Loki: The Nexus Event (Episode 4) Review
On this week’s episode of Loki, The Nexus Event, the series divulges deeper into the TVA being made up of variants as paranoia and doubt begins to spread throughout the TVA.
Last week’s ending left us in a bit of a hopeless place as Loki (Tom Hiddleston) and Sylvie (Sophia Di Martino) await death on Lamentis-1. Even though this obviously isn’t the end for these two, it’s easy to appreciate how the series uses this moment to solidify their relationship and for Sylvie to divulge more of her backstory. Her motivations to overthrow the Timekeepers stems from her being abducted from her reality as a child and then being unable to go back to it after its erased. It’s a tragic backstory that’s disheartening to watch during the opening and there’s still some unknowns to ponder over. The answer is still unclear as to why she was labeled as a variant as a kid and what purpose she would’ve served to the TVA. Would she be just another variant working for the TVA? The jury is still out on all of this, but we get something more immediately impactful with what happens between Loki and Sylvie.
As Sylvie touches Loki’s hand, you can feel the romantic tension between these two growing and it causes a spike in the timeline, referred to as a Nexus Event, that causes the TVA to find them and bring them in. This Nexus Event seems like nothing at first, but it actually signifies a strong character arc for Loki and Sylvie since they’re kind in love with each other. This might make Mobius (Owen Wilson) laugh, but it’s actually a very genuine change for Loki and the depressing sadness seen on their face when Mobius lies about her being pruned shows how much they really care. Of course, Loki would be in love with themselves, but it isn’t just some corny character quirk and really carries some emotional meaning. I especially like how Mobius refers to their unity as something so chaotic that it causes a rift in time. Definitely implies something special in the near future.
What makes this episode a major tide turner for the rest of the season is how it turns a seemingly unimpactful character into something more. The appearance of Ravonna (Gugu Mbatha-Raw) in the opening as the officer taking the young Sylvie in definitely makes you question the role that Ravonna really plays in all this. Up until this point, Ravonna has just seemed like the buttoned-up head of the TVA, but there’s clearly something more to her and she knows more than she’s let on. It’s obvious from the start that she’s lying about what happened to Hunter C-20 (Sasha Layne) and that her closeness with the Timekeepers has made her keep some secrets from everyone. I’m actually curious if her losing Sylvie earlier in her career made her strike a deal with the Timekeepers because it definitely feels like she sold her soul to them or something.
Ravonna definitely takes a more villainous turn here and it’s enough to make Mobius suspect there’s something more to him. Before getting sent to a time loop prison that features a hilarious return of Sif (Jaimie Alexander), Loki tries to tell Mobius that he and the rest of the TVA are just made up of variants abducted by the Timekeepers and while he just laughs it off at first, it does get his wheels turning. Man, Mobius continues to be the best thing this series offers and it’s not just because Wilson’s performance is just plain incredible every step of the way. He’s someone that genuinely believes that Loki can be better and doesn’t just fully disregard people at first glance – kind of like Ravonna does. He’s the type of just that trusts his gut and acts on instinct in the smoothest ways. When he steals Ravonna’s time device, he does it with delightful charm and when he goes back to get Loki, he acts like a real friend to them. There’s this authenticity and respectable openness to Mobius that makes him so damn lovable and what makes what happens to him absolutely tragic.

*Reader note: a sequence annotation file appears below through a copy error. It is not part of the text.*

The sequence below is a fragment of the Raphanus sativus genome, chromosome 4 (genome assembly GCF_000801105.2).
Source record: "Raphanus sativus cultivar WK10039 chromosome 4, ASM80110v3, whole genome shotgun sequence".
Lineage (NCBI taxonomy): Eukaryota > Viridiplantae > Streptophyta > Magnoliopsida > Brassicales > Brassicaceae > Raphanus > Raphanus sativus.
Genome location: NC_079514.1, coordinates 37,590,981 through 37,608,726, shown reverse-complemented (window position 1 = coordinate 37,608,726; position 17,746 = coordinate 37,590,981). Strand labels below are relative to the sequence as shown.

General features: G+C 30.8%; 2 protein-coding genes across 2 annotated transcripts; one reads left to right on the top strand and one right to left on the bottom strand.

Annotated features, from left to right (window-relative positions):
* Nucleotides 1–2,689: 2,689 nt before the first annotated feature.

Just as Mobius brings Loki back and makes an impassioned speech to a pretty pissed Ravonna, he’s pruned from existence. It’s a big shock in the moment and not the only one in this episode. I have to say, although this series can have some moments that are just okay, it excels in delivering big ending wallops that get you hyped for what else it has to offer. We finally get a glimpse at the Timekeepers, but it’s easy to tell that there’s something off. Actor Jonathan Majors, who is set to debut as Kang the Conqueror in the next Ant-Man movie, has said that Kang isn’t appearing in Loki and when we see all three of them, none of them look like him. So, it’s easy to tell that this isn’t really them and they end up just being robots. This is kind of a big shock and things become even crazier with Loki being pruned by Ravonna. Want even more things to be excited about? A post-credit scene shows that Loki isn’t actually dead from being pruned and is now among other versions of themselves – including a classic looking Loki played by Richard E. Grant.
Episode four is a true changing of the tide for Loki as features some major shifts within the TVA as Mobius becomes aware of who he and the other agents really are, and major secrets are revealed that make the wait for next week’s episode unbearable. Loki may have started off slow, but it rapidly picks up the pace this week.